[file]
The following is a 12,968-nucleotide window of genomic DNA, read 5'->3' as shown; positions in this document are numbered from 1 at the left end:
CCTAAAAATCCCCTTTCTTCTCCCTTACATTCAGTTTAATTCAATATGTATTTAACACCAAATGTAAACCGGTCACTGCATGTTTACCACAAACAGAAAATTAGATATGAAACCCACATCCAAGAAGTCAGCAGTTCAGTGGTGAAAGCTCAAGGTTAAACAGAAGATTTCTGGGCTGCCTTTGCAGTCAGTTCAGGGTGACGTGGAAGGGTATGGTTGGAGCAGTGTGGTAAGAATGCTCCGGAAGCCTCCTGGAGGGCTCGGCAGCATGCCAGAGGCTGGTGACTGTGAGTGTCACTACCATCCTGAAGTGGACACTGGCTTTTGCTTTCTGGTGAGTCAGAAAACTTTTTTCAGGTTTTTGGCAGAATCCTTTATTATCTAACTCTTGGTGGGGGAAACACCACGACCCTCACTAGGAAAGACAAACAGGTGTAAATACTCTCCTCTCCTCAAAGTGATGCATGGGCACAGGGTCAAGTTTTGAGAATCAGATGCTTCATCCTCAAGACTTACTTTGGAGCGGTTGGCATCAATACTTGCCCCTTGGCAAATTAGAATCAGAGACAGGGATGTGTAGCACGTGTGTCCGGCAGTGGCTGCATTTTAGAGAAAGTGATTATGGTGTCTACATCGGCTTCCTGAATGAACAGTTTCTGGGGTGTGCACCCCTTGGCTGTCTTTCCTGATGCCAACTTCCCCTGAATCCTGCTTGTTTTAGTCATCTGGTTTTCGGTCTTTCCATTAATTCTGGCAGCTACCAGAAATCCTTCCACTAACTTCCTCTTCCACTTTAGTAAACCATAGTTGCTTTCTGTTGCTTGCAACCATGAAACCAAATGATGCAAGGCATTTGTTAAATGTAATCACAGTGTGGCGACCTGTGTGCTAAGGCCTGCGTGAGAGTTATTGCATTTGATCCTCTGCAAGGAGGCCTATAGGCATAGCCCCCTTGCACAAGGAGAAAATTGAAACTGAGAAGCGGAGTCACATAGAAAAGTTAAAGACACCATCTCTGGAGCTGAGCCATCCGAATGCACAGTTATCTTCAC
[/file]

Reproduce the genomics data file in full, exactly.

The following is a 12,968-nucleotide window of genomic DNA, read 5'->3' as shown; positions in this document are numbered from 1 at the left end:
CCTAAAAATCCCCTTTCTTCTCCCTTACATTCAGTTTAATTCAATATGTATTTAACACCAAATGTAAACCGGTCACTGCATGTTTACCACAAACAGAAAATTAGATATGAAACCCACATCCAAGAAGTCAGCAGTTCAGTGGTGAAAGCTCAAGGTTAAACAGAAGATTTCTGGGCTGCCTTTGCAGTCAGTTCAGGGTGACGTGGAAGGGTATGGTTGGAGCAGTGTGGTAAGAATGCTCCGGAAGCCTCCTGGAGGGCTCGGCAGCATGCCAGAGGCTGGTGACTGTGAGTGTCACTACCATCCTGAAGTGGACACTGGCTTTTGCTTTCTGGTGAGTCAGAAAACTTTTTTCAGGTTTTTGGCAGAATCCTTTATTATCTAACTCTTGGTGGGGGAAACACCACGACCCTCACTAGGAAAGACAAACAGGTGTAAATACTCTCCTCTCCTCAAAGTGATGCATGGGCACAGGGTCAAGTTTTGAGAATCAGATGCTTCATCCTCAAGACTTACTTTGGAGCGGTTGGCATCAATACTTGCCCCTTGGCAAATTAGAATCAGAGACAGGGATGTGTAGCACGTGTGTCCGGCAGTGGCTGCATTTTAGAGAAAGTGATTATGGTGTCTACATCGGCTTCCTGAATGAACAGTTTCTGGGGTGTGCACCCCTTGGCTGTCTTTCCTGATGCCAACTTCCCCTGAATCCTGCTTGTTTTAGTCATCTGGTTTTCGGTCTTTCCATTAATTCTGGCAGCTACCAGAAATCCTTCCACTAACTTCCTCTTCCACTTTAGTAAACCATAGTTGCTTTCTGTTGCTTGCAACCATGAAACCAAATGATGCAAGGCATTTGTTAAATGTAATCACAGTGTGGCGACCTGTGTGCTAAGGCCTGCGTGAGAGTTATTGCATTTGATCCTCTGCAAGGAGGCCTATAGGCATAGCCCCCTTGCACAAGGAGAAAATTGAAACTGAGAAGCGGAGTCACATAGAAAAGTTAAAGACACCATCTCTGGAGCTGAGCCATCCGAATGCACAGTTATCTTCAC